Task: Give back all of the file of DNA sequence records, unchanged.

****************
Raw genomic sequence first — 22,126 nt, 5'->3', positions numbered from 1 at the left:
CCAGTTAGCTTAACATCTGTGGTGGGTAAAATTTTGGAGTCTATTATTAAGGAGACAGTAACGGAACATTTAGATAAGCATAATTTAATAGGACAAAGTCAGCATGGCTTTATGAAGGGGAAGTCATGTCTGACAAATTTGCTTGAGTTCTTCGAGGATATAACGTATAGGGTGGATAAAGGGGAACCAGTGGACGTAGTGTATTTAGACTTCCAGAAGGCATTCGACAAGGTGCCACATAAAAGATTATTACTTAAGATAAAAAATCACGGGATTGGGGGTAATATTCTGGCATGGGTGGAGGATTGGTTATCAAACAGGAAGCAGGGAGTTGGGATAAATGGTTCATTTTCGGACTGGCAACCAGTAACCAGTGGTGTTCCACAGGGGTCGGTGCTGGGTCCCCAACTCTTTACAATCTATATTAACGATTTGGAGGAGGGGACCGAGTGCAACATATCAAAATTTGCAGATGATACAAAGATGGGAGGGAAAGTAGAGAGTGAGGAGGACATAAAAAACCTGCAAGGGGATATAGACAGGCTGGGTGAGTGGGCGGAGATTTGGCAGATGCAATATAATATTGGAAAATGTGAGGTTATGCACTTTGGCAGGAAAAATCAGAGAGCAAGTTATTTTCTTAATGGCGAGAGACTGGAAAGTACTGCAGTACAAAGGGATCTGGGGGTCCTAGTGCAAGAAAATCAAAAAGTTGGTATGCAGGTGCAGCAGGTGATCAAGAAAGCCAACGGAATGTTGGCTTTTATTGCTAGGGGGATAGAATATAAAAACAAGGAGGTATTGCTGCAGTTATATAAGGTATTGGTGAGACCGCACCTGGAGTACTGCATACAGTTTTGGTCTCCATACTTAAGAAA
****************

Raw genomic sequence first — 22,126 nt, 5'->3', positions numbered from 1 at the left:
CCAGTTAGCTTAACATCTGTGGTGGGTAAAATTTTGGAGTCTATTATTAAGGAGACAGTAACGGAACATTTAGATAAGCATAATTTAATAGGACAAAGTCAGCATGGCTTTATGAAGGGGAAGTCATGTCTGACAAATTTGCTTGAGTTCTTCGAGGATATAACGTATAGGGTGGATAAAGGGGAACCAGTGGACGTAGTGTATTTAGACTTCCAGAAGGCATTCGACAAGGTGCCACATAAAAGATTATTACTTAAGATAAAAAATCACGGGATTGGGGGTAATATTCTGGCATGGGTGGAGGATTGGTTATCAAACAGGAAGCAGGGAGTTGGGATAAATGGTTCATTTTCGGACTGGCAACCAGTAACCAGTGGTGTTCCACAGGGGTCGGTGCTGGGTCCCCAACTCTTTACAATCTATATTAACGATTTGGAGGAGGGGACCGAGTGCAACATATCAAAATTTGCAGATGATACAAAGATGGGAGGGAAAGTAGAGAGTGAGGAGGACATAAAAAACCTGCAAGGGGATATAGACAGGCTGGGTGAGTGGGCGGAGATTTGGCAGATGCAATATAATATTGGAAAATGTGAGGTTATGCACTTTGGCAGGAAAAATCAGAGAGCAAGTTATTTTCTTAATGGCGAGAGACTGGAAAGTACTGCAGTACAAAGGGATCTGGGGGTCCTAGTGCAAGAAAATCAAAAAGTTGGTATGCAGGTGCAGCAGGTGATCAAGAAAGCCAACGGAATGTTGGCTTTTATTGCTAGGGGGATAGAATATAAAAACAAGGAGGTATTGCTGCAGTTATATAAGGTATTGGTGAGACCGCACCTGGAGTACTGCATACAGTTTTGGTCTCCATACTTAAGAAA